Britain’s solar power will be cheaper than gas by 2018, according to new industry analysis.
The Solar Trade Association (STA) has published new analysis showing that the cost of generating electricity from a typical 10MW solar farm in the UK is set to fall faster than many think over the next 15 years.
The report, ‘Cost reduction potential of large-scale solar PV’, is based on a survey of the trade association’s member companies and their cost forecasts between now and 2030.
The report finds that as long as the government provides stable policy support, it will be cheaper to generate electricity from solar than by burning gas as soon as 2018.
Paul Barwell, STA CEO, said: “A lot of people still don’t realise just how close solar is to being competitive with gas-fired power generation. UK solar is on its way to becoming subsidy-free, but it is critical we maintain stable government policy that supports grid connected utility-scale solar as opposed to fossil fuel power stations.”
In addition, the study shows that solar will be cheaper than the wholesale price of electricity at some point between 2025 and 2028. The cost of generating electricity from gas, on the other hand, is forecast to increase in real terms over the next 15 years, and will always be more expensive than wholesale power. This is illustrated by the graph below.
The results show that the cost of building a large-scale solar farm is set to go down faster than currently estimated by the government. This is thanks to a growing solar supply chain in Britain, as well as falling global prices for solar panels and inverters – the equipment that changes the electricity produced by panels into the kind of power used by the grid.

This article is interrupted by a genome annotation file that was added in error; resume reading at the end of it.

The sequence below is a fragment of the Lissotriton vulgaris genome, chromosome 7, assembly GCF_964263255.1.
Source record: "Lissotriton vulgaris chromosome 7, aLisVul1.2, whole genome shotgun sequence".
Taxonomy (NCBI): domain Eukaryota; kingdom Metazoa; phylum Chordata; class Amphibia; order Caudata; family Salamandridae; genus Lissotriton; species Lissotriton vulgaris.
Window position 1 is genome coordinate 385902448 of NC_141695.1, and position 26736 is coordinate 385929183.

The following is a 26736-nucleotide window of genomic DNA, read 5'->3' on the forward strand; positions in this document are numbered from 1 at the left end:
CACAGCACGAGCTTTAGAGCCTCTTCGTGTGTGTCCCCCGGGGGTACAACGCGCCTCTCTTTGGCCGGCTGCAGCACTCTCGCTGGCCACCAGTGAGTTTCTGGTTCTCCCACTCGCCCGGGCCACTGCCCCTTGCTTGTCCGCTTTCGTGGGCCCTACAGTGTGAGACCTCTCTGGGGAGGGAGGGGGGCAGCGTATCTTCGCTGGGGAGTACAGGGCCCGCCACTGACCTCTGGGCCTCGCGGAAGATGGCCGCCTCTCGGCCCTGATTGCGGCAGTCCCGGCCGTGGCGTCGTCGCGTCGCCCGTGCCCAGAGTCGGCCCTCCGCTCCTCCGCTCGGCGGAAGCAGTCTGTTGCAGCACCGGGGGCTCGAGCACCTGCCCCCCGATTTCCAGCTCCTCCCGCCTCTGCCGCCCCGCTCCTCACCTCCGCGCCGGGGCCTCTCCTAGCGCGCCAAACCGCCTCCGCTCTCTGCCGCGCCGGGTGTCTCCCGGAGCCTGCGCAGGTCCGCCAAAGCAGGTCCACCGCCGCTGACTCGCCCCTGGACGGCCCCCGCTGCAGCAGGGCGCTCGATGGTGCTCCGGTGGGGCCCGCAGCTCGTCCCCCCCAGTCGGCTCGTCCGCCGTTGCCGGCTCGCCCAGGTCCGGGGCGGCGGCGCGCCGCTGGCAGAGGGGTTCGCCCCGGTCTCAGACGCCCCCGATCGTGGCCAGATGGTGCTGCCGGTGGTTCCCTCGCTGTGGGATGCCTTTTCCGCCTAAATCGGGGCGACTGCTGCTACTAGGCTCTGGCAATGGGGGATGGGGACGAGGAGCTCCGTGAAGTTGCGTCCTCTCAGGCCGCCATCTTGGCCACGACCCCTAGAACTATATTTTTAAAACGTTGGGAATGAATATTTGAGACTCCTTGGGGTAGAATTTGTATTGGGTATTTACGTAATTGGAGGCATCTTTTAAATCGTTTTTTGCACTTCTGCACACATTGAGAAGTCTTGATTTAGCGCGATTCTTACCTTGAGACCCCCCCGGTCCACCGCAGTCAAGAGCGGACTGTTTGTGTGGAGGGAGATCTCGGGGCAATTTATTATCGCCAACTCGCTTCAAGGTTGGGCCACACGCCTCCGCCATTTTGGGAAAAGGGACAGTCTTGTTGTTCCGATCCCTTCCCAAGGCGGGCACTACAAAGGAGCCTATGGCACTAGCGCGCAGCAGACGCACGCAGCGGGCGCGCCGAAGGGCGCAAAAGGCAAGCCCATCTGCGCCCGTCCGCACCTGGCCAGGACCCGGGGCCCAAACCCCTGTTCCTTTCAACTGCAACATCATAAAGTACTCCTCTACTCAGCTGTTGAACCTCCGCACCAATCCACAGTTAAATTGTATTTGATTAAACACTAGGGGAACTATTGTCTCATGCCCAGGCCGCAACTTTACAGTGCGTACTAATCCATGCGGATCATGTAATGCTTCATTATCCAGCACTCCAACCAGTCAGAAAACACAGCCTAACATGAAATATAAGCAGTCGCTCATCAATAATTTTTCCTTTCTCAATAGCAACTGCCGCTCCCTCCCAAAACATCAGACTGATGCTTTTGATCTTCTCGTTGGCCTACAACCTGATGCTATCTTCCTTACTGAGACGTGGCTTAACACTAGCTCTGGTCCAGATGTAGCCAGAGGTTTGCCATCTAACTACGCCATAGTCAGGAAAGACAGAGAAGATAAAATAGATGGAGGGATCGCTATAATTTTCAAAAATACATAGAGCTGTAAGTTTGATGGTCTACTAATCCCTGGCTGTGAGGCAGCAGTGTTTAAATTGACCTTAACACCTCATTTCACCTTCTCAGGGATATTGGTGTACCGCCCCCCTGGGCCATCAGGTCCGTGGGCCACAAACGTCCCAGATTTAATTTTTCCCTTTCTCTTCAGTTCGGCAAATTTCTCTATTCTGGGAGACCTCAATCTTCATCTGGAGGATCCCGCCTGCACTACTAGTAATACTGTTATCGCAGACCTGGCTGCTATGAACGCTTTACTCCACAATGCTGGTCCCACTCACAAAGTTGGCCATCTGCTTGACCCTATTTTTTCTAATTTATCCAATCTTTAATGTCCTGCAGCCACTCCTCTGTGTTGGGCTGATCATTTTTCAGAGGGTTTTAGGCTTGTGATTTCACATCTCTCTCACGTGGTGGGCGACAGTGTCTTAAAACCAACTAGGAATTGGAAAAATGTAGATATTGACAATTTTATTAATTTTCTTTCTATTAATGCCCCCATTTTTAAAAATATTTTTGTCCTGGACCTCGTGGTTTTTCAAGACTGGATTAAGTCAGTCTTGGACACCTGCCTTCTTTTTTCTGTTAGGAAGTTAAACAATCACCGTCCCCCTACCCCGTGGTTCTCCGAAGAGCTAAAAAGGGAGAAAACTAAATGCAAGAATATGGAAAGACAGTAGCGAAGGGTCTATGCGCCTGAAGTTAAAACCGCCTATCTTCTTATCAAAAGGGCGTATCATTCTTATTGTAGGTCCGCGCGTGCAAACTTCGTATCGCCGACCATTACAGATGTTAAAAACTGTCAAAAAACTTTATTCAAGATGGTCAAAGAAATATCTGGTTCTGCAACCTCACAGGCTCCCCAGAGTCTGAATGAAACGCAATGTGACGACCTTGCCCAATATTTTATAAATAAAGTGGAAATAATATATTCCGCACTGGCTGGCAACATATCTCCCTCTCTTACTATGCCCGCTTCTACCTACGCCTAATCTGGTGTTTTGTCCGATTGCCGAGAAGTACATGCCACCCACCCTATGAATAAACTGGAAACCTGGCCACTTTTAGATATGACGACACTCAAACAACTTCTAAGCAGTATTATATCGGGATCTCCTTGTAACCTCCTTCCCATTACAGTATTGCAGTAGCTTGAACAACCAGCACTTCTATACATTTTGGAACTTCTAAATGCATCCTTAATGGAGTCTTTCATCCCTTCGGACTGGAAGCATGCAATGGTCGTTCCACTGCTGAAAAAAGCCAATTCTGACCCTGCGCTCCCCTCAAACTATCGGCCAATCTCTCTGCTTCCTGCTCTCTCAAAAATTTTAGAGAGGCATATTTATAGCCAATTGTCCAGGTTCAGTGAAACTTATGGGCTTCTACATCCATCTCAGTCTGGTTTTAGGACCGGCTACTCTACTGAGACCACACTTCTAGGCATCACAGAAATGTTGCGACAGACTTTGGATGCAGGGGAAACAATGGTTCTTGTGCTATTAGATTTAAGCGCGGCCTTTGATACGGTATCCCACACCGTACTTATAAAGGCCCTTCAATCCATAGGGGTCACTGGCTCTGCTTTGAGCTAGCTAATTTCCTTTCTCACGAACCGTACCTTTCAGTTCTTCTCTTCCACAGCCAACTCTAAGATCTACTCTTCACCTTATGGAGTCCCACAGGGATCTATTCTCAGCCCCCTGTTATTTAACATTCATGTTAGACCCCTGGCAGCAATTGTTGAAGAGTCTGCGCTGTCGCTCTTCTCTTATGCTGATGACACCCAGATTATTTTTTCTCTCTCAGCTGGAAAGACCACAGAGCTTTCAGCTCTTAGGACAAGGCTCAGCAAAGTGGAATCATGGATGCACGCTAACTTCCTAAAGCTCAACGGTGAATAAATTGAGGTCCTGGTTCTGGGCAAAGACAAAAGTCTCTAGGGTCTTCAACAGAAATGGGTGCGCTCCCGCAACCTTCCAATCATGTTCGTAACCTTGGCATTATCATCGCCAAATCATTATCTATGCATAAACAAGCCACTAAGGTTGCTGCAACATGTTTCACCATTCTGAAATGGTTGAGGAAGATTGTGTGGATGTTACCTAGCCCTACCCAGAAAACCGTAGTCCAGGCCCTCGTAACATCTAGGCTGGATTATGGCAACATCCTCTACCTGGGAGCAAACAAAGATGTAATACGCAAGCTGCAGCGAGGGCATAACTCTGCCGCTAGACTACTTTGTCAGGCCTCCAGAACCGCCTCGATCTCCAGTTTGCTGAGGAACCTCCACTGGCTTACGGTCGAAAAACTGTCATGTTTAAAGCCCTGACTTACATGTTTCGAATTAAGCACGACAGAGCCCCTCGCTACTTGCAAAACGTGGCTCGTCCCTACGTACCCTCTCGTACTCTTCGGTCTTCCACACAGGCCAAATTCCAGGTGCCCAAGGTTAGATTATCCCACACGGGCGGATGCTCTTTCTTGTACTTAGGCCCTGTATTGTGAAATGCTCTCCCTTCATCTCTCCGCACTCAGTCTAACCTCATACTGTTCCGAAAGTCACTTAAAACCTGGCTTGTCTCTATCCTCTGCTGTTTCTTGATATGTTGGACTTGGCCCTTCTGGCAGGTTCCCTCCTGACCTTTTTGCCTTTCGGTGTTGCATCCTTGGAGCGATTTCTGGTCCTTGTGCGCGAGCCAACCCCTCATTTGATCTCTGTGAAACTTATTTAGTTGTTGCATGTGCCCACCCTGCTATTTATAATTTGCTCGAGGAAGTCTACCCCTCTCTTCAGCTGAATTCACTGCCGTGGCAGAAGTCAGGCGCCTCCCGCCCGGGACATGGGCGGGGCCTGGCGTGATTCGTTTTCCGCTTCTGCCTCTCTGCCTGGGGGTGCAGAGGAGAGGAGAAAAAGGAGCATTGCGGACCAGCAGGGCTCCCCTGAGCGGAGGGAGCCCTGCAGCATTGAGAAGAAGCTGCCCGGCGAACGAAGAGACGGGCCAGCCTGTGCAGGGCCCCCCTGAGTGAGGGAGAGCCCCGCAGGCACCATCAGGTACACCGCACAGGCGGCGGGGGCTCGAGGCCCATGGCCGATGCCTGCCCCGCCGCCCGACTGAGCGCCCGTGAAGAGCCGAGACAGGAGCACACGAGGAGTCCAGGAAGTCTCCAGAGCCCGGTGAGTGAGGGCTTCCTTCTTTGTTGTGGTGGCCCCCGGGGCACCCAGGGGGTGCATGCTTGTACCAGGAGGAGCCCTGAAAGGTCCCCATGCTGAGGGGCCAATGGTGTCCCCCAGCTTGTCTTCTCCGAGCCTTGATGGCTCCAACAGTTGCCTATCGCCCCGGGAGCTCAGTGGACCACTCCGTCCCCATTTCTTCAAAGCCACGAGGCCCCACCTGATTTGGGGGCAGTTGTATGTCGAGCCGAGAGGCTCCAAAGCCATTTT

This research follows a recent report from the Centre for Economics and Business Research (Cebr) about the macroeconomic benefits for the UK of investment in solar, which showed that the UK could provide enough electricity to supply 15% of UK electricity demand by 2030, supporting almost 50,000 jobs. Big solar arrays alone could add more than £25 billion to UK economic output.
The global solar market is forecast to be worth over £78 billion ($134bn) by 2020, making it a key emerging technology market.
However, the government recently announced that it was going to close the current Renewables Obligation subsidy scheme for solar farms over 5 MW (about 25 acres), which will slow the falling cost of generating solar electricity on a big scale.
Paul added: “It is clear that it makes political and economic sense for the government to back large-scale solar, with the sector’s track record in creating jobs, and producing ever cheaper zero carbon power. This report makes that case even more strongly – our updated costs forecast shows that solar is even cheaper than thought. We just need one final push from government to get solar to being subsidy-free. A homegrown solution to Britain’s energy crisis.
“It is in the interests of both energy bill payers and the planet to maintain stable support for good quality large-scale solar farms. If we invest now – and make sure the new Contracts for Difference support scheme works for solar – this technology could in ten years’ time be bringing down energy bills.”